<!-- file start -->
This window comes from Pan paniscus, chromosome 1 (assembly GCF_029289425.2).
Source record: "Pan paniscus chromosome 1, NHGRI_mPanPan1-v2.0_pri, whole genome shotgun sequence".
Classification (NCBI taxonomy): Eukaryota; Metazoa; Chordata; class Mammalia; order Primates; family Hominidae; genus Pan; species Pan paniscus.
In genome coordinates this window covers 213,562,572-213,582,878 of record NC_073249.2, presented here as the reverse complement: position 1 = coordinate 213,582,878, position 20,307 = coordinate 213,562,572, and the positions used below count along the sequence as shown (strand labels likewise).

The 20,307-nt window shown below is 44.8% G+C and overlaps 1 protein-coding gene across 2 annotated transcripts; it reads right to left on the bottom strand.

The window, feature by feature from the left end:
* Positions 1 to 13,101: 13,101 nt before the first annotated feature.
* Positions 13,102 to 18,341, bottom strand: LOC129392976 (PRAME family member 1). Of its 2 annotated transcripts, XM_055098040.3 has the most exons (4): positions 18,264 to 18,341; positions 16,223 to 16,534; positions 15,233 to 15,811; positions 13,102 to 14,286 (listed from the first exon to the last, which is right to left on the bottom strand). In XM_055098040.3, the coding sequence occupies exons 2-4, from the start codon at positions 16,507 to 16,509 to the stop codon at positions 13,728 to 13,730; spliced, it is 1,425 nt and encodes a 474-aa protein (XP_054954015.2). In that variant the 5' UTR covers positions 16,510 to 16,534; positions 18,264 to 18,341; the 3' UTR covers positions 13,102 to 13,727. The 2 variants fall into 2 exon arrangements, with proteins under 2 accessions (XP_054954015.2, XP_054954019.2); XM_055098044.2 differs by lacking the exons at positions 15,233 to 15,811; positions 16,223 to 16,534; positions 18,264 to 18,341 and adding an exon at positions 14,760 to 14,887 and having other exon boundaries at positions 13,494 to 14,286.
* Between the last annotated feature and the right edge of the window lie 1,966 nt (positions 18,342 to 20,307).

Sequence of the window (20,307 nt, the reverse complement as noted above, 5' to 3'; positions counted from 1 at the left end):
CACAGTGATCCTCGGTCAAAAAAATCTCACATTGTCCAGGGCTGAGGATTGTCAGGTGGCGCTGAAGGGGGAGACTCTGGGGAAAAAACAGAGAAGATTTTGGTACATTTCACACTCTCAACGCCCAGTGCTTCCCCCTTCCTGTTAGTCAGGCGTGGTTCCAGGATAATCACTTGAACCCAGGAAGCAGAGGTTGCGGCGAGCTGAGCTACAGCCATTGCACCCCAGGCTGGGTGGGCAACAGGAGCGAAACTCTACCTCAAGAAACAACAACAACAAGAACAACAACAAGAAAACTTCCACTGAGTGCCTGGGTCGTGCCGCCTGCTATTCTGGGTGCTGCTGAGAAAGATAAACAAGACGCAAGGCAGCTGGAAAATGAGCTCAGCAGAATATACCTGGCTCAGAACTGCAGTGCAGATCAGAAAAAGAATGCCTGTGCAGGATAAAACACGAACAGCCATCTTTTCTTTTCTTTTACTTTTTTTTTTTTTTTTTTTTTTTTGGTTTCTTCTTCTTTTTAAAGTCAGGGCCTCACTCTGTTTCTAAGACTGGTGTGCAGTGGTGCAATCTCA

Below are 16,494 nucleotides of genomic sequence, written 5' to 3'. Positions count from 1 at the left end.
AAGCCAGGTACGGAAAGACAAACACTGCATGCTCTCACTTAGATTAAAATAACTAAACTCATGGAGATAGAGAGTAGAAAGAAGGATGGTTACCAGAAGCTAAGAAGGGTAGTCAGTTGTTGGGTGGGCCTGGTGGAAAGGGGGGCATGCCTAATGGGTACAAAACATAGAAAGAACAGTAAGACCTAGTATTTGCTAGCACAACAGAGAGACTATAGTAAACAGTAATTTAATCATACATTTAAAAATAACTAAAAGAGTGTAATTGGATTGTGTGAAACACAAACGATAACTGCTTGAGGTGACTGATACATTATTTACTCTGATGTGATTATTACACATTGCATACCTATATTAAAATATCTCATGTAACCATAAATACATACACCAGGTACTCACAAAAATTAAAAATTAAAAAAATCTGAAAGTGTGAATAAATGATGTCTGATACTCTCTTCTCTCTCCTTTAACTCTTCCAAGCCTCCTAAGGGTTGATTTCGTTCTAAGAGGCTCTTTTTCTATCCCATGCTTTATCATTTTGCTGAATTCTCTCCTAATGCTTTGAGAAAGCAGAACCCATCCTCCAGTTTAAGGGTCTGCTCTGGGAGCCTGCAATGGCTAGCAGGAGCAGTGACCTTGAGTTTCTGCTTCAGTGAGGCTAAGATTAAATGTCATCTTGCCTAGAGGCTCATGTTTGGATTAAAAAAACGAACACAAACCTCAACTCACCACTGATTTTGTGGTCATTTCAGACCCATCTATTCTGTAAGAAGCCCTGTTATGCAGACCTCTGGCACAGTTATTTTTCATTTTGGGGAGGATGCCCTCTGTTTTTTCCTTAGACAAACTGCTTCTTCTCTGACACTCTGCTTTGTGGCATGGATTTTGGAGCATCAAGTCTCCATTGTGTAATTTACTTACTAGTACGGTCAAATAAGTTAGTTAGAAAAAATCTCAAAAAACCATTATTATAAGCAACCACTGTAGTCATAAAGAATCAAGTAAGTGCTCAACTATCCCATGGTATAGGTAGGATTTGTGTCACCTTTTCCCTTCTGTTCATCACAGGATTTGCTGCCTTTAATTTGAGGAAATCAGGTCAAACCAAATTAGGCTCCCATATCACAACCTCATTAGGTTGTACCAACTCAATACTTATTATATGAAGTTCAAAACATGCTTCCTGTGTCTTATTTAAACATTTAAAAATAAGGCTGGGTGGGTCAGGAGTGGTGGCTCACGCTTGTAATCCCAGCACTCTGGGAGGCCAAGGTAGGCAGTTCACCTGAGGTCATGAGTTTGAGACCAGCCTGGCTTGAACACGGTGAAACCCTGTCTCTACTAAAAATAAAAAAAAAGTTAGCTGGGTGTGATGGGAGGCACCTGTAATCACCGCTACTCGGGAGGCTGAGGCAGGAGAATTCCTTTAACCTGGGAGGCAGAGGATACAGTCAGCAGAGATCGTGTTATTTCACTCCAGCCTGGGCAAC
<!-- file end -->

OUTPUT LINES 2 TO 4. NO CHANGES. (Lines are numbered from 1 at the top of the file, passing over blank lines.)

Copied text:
Source record: "Pan paniscus chromosome 1, NHGRI_mPanPan1-v2.0_pri, whole genome shotgun sequence".
Classification (NCBI taxonomy): Eukaryota; Metazoa; Chordata; class Mammalia; order Primates; family Hominidae; genus Pan; species Pan paniscus.
In genome coordinates this window covers 213,562,572-213,582,878 of record NC_073249.2, presented here as the reverse complement: position 1 = coordinate 213,582,878, position 20,307 = coordinate 213,562,572, and the positions used below count along the sequence as shown (strand labels likewise).